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We launched a new website design late February and since then 99% of our large product images do not show up on Google Image Search. We monitored the Image impressions after the launch of the new design, and the images impressions immediately dropped from nearly 30,000 to now 2,000. The only images that show up in the image search are the small thumbnails and not the full resolution images that the thumbnails link to. We did not mess with the image directories or any page directories... it was purely cosmetic. What could of triggered such drop?

From my understanding Google bots should follow the thumbs href to the full-res image, and index it. Is this correct?

We already made some modifications/suggestions such as adding titles to the large image in the lightbox, made sure ALL images have 301 redirect to make sure they are served as https, and brought back the "View Detailed Images" link which we hid initially on the new design. We have been fighting this for months now, and no one can give us a straight answer.

Here are snippets of the code for the images.

Thumbnails linking to large images:

<a href="http://localhost/tst/images/D/N300_INT_magnifier1.jpg" class="lightbox cboxElement" rel="dpimages" title="TST Industries Kawasaki Ninja 300 Integrated Taillight">
  <img src="http://localhost/tst/images/D.cache.dpicon/144.jpg" alt="TST Industries Kawasaki Ninja 300 Integrated Taillight" title="TST Industries Kawasaki Ninja 300 Integrated Taillight" width="64" height="40">
</a>

Lightbox & Large Images:

<div id="cboxLoadedContent" style="width: 530px; overflow: auto; height: 330px;">
  <img src="http://localhost/tst/images/D/N300_INT_magnifier1.jpg" id="cboxPhoto" alt="TST Industries Kawasaki Ninja 300 Integrated Taillight" style="border: none; display: block; float: none; cursor: pointer; margin-left: auto; margin-right: auto;">
</div>

Funny thing is, that we have cloned a few products and the thumbnails of the cloned product (for some odd reason) are the actual large images just sized down to thumbnail size. Well, those particular images, for that cloned product, show up in the Google results. BUT, in the Google page speed test, they complain for having such large image in such a small container. You're damned if you do, and you're damned if you don't I guess.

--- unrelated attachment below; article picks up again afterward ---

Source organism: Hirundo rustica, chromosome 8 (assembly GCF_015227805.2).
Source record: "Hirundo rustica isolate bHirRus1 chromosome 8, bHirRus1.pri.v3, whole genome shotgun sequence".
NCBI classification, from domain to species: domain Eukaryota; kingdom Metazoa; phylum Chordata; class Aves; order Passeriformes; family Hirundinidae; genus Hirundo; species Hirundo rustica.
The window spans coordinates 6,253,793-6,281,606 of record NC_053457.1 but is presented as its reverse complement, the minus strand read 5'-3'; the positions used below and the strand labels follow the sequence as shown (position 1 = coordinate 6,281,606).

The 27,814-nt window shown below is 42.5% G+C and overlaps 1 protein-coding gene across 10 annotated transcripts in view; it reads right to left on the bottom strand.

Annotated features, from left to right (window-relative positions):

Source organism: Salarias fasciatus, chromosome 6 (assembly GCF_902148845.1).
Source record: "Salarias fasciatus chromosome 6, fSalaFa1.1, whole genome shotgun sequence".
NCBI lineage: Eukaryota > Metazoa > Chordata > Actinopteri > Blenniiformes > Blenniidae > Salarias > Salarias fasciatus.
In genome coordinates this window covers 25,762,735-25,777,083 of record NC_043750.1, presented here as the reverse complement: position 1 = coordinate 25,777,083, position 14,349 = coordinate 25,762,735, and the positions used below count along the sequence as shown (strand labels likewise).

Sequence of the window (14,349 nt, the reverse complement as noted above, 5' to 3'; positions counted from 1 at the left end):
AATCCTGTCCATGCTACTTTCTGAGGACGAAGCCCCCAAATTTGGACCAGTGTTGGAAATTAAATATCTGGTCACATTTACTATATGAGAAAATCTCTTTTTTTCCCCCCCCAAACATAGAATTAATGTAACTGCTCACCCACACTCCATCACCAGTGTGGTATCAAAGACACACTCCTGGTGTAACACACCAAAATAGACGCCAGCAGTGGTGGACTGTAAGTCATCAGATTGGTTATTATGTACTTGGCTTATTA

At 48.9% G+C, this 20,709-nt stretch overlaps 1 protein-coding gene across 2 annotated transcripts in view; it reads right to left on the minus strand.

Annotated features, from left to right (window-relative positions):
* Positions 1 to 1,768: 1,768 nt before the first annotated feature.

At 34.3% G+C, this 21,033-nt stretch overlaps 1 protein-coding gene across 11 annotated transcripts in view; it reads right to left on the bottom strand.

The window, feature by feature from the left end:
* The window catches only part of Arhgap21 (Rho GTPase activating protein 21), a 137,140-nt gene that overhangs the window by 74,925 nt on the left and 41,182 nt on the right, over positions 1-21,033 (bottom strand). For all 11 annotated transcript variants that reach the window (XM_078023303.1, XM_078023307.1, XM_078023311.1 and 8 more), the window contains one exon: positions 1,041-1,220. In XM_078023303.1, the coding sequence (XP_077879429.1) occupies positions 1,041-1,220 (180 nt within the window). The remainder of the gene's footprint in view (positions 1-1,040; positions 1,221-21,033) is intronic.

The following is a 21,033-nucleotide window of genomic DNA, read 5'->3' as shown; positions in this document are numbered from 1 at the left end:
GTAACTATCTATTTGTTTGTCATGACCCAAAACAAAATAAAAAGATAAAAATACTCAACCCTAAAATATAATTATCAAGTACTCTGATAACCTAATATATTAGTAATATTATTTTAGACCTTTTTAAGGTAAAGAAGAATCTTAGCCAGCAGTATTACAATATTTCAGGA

Here an example of the same product but different brands. The Yamaha is the original and the Kawasaki is the cloned.

YAMAHA ORIGINAL: https://www.google.com/search?q=yama...M8zPCJvqcCM%3A

KAWASAKI CLONED: https://www.google.com/search?q=Kawa...GApv2b TRM%3A

As you can see when I search the Yamaha Product only displays the Yamaha's thumbnail - the large images all point to the Kawasaki product. But for the Kawasaki (cloned product) it displays its large images no problem.

The website is - www.tstindustries.com

  • I have used the technique that you are using successfully, but I haven't tested it in a few years. From what I can see, you are doing it correctly. You are putting the thumnail on the page in an <img> tag, and putting the large image into an <a href around the thumbnail. I've always thought that Google might eventually stop making this work so well because users don't see large images easily. – Stephen Ostermiller Sep 25 '16 at 11:52
  • DO you have an Image-Sitemap in tact in Analytics ? If not, kindly try to make and submit one. – Mir Hammad Sep 26 '16 at 11:56
  • I don't have an image sitemap, but it have been suggested a lot these past few days, so I will give that a try. Thank you for your suggestion. If you think of anything else, please let me know. Thank you again. – Sergio Sep 26 '16 at 13:14
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    Can it be something new in your htaccess file or robots.txt blocking that directory of getting crawled? I assume both of those files have changed since the redesign... – norcal johnny Sep 26 '16 at 14:34
  • Have you checked the status code coming back from images? A misconfigured server code / htaccess could be at play. – Squiggs. Dec 2 '16 at 8:28
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You can scan your site or it's development copy with tools like Xenu (free) or/and Screaming frog SEO spider tool (free up to 500 URLS). I think this is the easiest way to check your robots.txt file settings.

By the way, looks like you do not use it right now - https://tstindustries.com/robots.txt returns 404 error page

Did a test scan, got some ideas Try using in your urls not

<img src="http://localhost/tst/images/D.cache.dpicon/144.jpg" alt="TST  Industries Kawasaki Ninja 300 Integrated Taillight" title="TST Industries Kawasaki Ninja 300 Integrated Taillight" width="64" height="40">

but ( without "http:")

<img src="//localhost/tst/images/D.cache.dpicon/144.jpg" alt="TST Industries Kawasaki Ninja 300 Integrated Taillight" title="TST Industries Kawasaki Ninja 300 Integrated Taillight" width="64" height="40">

maybe your problem is about mess with http and https protocols in your URLs.

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